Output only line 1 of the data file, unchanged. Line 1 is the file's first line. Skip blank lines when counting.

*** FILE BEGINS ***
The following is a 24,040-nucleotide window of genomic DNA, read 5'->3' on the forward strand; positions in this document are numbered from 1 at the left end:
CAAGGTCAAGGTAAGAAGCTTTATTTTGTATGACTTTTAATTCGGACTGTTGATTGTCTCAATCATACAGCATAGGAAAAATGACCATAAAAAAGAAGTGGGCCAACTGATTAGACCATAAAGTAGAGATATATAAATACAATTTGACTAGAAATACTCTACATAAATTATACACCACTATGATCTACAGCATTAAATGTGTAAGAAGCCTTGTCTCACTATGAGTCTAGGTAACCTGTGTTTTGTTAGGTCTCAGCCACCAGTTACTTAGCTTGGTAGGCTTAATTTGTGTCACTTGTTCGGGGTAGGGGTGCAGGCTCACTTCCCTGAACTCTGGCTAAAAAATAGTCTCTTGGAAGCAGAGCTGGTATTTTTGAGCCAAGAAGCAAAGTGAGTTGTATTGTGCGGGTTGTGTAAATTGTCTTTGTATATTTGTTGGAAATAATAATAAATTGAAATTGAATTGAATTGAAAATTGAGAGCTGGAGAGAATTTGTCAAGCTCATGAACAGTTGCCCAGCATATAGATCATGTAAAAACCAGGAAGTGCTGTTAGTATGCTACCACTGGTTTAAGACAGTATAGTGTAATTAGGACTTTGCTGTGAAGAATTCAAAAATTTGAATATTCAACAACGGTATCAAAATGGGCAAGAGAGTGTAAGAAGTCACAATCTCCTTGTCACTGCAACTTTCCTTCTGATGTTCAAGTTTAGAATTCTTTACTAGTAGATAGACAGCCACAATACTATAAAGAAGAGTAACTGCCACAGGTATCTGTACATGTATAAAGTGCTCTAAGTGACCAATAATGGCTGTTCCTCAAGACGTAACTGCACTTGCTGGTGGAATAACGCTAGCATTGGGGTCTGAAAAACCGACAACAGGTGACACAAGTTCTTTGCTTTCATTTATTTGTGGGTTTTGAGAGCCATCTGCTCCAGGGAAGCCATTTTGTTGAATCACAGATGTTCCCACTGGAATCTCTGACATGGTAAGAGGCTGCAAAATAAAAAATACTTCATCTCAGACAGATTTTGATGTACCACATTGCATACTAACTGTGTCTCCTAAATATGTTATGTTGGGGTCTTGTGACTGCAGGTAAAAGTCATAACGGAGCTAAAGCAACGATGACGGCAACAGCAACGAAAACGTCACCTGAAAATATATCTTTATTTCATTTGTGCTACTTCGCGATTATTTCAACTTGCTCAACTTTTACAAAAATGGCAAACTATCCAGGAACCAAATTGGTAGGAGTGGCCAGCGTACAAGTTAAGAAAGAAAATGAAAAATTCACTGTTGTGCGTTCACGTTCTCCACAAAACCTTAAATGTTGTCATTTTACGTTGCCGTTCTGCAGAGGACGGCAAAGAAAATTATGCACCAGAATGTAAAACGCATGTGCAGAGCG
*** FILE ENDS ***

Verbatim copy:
The following is a 24,040-nucleotide window of genomic DNA, read 5'->3' on the forward strand; positions in this document are numbered from 1 at the left end: